Leaving the first stop, I continued to my destination and back to the same charger at a sum of 184 miles and arrived with 42 miles left. I charged up to around 90% again, this time with 231 miles of range and set off for home. The trip back was at speeds between 70-77 MPH depending on what traffic was running at, drafting other vehicles to keep a 20-mile margin between my Minimum range and distance to go. When I got home, I had 41 miles of range left, traveled 524 miles, and used 128.5 kWh at the battery. EVSE meters report a sum usage of 140 kWh, which include charging losses (overhead, charger losses at home, and battery cooling).

I'm nowhere near as fatigued as I was driving the Volt (or other ICE vehicle). I hardly had to adjust my driving for range (staying 5 MPH below the speed limit on the expressway except for about 5 miles of 10 MPH below when there was no other traffic to and from destination between charges). Having a windbreak allowed me to drive faster on the home stretch and not affect my range. However, I noticed something interesting. It seemed that the Bolt got better range at 65 MPH than it did at 60. When going at 60 MPH, the range coach was falling below the average range, but once I sped up to 65 MPH, it came back to the average range (this is a small bar that goes up or down depending on if you're doing better or worse than the average range calculation). Following another car, I could speed up from 70 to 75 MPH and not affect my range.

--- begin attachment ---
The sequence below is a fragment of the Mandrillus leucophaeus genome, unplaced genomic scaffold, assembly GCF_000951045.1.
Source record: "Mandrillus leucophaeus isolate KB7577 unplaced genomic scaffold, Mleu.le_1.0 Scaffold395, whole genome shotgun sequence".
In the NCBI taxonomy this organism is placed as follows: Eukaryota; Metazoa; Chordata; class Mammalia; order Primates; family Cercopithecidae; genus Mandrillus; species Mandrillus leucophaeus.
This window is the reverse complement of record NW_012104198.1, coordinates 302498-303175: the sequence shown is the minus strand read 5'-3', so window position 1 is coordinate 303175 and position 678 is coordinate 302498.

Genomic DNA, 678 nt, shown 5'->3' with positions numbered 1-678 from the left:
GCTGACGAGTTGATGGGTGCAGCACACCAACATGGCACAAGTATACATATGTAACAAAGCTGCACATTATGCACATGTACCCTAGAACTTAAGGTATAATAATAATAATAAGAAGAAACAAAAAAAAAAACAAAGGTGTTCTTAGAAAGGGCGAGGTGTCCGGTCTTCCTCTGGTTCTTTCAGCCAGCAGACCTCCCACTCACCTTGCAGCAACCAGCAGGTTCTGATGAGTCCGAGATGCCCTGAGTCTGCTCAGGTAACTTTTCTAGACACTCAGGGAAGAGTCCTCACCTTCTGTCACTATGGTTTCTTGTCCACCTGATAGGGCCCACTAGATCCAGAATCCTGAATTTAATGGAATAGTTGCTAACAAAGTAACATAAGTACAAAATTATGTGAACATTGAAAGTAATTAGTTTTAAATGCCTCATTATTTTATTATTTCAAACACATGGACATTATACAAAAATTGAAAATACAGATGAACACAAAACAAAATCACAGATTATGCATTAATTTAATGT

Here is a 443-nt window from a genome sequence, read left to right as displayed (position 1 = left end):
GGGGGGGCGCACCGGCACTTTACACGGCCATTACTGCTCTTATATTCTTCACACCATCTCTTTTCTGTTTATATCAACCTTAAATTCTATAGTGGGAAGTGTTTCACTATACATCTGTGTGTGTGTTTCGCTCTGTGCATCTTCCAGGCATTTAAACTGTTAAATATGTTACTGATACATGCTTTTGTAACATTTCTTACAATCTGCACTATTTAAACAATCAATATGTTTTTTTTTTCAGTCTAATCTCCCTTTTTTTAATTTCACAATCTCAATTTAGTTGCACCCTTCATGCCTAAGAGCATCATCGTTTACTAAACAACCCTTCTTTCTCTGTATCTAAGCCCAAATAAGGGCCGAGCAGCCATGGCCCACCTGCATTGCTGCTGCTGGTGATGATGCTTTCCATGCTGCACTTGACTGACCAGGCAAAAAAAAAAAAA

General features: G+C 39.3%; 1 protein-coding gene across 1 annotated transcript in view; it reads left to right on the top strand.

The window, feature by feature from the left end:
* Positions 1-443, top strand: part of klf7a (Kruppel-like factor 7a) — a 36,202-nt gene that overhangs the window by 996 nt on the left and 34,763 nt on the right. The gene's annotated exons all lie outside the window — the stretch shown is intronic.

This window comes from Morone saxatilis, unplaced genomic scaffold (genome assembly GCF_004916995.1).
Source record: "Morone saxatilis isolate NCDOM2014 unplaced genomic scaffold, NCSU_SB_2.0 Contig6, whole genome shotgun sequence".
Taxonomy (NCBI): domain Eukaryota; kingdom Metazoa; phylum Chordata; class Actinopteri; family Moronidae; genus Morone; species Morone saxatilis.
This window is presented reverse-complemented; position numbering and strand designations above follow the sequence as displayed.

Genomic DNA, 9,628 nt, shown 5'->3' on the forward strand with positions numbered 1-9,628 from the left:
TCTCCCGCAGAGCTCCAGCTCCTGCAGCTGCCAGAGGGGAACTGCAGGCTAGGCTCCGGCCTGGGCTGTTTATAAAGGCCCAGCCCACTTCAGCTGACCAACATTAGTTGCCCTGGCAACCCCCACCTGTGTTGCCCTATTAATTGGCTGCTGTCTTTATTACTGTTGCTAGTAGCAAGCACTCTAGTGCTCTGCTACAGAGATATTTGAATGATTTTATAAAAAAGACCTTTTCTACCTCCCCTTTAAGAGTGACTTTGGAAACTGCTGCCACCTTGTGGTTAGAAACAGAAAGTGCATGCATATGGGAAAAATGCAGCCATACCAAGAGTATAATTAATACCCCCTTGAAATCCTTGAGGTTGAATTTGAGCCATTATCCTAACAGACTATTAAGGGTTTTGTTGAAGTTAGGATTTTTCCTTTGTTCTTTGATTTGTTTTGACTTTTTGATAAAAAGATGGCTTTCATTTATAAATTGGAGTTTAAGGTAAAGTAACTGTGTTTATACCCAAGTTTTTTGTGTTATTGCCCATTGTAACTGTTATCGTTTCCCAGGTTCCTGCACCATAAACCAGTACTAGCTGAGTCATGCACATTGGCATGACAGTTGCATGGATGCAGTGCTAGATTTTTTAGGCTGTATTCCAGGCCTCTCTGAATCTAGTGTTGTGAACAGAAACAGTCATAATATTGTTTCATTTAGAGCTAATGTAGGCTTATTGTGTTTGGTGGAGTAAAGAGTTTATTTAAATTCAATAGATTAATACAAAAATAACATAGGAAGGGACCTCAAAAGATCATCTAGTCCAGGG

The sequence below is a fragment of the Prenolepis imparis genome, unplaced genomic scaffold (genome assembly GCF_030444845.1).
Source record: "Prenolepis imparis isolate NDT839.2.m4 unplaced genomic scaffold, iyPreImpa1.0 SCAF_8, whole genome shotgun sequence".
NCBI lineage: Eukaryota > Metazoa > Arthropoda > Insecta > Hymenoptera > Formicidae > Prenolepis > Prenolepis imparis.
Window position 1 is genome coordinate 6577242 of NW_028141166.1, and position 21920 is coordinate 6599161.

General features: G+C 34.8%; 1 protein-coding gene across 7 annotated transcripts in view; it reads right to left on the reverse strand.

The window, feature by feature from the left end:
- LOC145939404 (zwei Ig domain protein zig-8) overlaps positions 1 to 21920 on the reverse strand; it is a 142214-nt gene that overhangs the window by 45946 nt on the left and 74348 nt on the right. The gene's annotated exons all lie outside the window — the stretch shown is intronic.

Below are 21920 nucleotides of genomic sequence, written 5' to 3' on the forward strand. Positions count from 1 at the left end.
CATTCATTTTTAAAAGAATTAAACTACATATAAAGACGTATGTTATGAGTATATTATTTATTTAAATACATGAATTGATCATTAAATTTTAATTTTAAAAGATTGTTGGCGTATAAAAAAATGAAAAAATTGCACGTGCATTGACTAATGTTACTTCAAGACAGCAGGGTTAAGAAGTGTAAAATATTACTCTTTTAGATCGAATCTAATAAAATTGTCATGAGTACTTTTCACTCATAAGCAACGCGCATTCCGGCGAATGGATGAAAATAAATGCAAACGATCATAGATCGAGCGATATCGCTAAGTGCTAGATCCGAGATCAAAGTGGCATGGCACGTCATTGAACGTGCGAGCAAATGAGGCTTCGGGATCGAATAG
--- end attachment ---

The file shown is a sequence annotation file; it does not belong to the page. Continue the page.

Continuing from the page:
It was a long and boring trip, but doing it in the Bolt made it a much more pleasurable ride. As a final note, the regen paddle and one-pedal driving are amazing 8-) .